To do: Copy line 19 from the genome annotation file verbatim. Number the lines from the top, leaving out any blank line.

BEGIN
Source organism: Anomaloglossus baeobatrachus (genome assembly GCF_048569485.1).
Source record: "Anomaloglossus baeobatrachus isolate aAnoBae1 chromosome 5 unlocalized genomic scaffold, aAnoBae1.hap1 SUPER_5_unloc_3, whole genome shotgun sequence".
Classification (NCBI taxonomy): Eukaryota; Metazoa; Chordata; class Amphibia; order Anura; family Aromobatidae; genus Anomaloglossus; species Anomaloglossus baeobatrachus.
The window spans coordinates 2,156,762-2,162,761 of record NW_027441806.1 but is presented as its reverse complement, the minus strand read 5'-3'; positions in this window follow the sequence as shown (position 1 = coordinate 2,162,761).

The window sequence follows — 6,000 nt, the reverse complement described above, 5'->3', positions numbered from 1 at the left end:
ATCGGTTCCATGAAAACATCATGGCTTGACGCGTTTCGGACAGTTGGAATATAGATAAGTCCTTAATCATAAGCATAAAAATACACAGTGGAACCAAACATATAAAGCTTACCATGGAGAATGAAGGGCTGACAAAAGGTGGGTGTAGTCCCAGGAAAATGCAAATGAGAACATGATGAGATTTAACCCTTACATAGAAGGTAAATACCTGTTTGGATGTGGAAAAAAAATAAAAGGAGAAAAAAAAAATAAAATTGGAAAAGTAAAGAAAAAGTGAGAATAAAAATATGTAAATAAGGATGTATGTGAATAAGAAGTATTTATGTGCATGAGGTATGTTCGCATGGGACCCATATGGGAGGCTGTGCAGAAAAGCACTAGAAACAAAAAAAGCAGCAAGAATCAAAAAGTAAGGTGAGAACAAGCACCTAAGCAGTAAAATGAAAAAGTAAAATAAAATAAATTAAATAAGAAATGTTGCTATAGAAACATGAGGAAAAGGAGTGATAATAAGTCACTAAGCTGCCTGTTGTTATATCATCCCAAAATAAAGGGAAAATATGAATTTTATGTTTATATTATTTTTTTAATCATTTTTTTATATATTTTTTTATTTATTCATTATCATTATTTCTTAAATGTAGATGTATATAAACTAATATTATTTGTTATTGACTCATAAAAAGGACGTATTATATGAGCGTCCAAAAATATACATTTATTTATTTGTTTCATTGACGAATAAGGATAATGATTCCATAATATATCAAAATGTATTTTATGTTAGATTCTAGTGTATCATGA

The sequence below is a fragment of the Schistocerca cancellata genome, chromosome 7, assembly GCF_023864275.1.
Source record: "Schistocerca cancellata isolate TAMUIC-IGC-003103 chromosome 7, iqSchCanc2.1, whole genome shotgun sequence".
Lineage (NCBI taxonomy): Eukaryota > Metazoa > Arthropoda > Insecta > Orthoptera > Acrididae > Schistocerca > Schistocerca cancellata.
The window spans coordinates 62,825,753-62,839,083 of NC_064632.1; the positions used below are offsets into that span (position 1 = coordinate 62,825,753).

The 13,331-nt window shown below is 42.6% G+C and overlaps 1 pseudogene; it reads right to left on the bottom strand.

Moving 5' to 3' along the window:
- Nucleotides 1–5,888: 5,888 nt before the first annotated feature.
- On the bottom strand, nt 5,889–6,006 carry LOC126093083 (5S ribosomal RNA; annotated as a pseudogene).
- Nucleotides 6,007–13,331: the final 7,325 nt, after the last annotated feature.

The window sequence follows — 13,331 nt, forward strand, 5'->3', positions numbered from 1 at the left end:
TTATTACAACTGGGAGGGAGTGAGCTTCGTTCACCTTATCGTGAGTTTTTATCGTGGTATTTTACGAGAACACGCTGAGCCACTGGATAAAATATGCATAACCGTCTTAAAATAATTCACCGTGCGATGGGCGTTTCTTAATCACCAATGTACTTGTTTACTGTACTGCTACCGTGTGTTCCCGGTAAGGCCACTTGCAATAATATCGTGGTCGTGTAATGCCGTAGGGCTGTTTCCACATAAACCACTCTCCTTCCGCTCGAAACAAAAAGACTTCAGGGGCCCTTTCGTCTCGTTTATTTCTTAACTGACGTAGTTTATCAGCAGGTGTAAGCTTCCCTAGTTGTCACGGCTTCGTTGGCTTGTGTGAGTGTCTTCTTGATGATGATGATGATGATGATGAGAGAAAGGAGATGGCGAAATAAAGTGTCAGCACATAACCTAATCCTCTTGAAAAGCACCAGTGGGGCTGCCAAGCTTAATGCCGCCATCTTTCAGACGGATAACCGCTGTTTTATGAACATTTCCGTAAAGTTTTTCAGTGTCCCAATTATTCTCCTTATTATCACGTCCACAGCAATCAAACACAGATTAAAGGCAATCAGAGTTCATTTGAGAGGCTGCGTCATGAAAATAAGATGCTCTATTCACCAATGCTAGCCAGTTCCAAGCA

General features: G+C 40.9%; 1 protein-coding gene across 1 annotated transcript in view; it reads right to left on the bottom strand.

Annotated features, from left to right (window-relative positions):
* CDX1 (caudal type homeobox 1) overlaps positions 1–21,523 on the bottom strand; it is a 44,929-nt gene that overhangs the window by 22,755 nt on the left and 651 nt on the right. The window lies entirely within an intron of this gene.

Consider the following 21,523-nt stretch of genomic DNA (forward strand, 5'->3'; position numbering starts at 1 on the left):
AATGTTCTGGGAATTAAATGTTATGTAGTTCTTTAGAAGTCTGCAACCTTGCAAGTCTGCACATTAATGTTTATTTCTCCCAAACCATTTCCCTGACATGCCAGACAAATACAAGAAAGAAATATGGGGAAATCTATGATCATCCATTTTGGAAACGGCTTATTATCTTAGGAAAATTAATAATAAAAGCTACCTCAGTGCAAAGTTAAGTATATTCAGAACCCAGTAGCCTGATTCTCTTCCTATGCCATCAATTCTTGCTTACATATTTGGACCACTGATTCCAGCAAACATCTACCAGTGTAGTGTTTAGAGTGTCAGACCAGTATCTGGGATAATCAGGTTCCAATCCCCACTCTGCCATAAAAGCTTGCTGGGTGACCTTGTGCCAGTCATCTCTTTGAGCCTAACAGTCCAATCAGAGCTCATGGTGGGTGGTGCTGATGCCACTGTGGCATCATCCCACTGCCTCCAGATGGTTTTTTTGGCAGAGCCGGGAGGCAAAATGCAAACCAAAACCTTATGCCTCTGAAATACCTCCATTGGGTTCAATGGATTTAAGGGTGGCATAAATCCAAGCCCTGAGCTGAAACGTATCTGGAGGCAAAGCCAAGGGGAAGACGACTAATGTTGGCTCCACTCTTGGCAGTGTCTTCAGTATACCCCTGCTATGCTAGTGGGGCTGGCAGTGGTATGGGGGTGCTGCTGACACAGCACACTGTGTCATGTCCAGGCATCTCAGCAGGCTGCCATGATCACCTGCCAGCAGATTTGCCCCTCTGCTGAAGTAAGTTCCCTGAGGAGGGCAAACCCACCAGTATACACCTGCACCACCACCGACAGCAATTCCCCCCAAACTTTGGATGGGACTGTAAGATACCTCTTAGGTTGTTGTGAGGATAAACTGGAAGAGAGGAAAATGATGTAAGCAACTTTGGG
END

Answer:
Annotated features, from left to right (window-relative positions):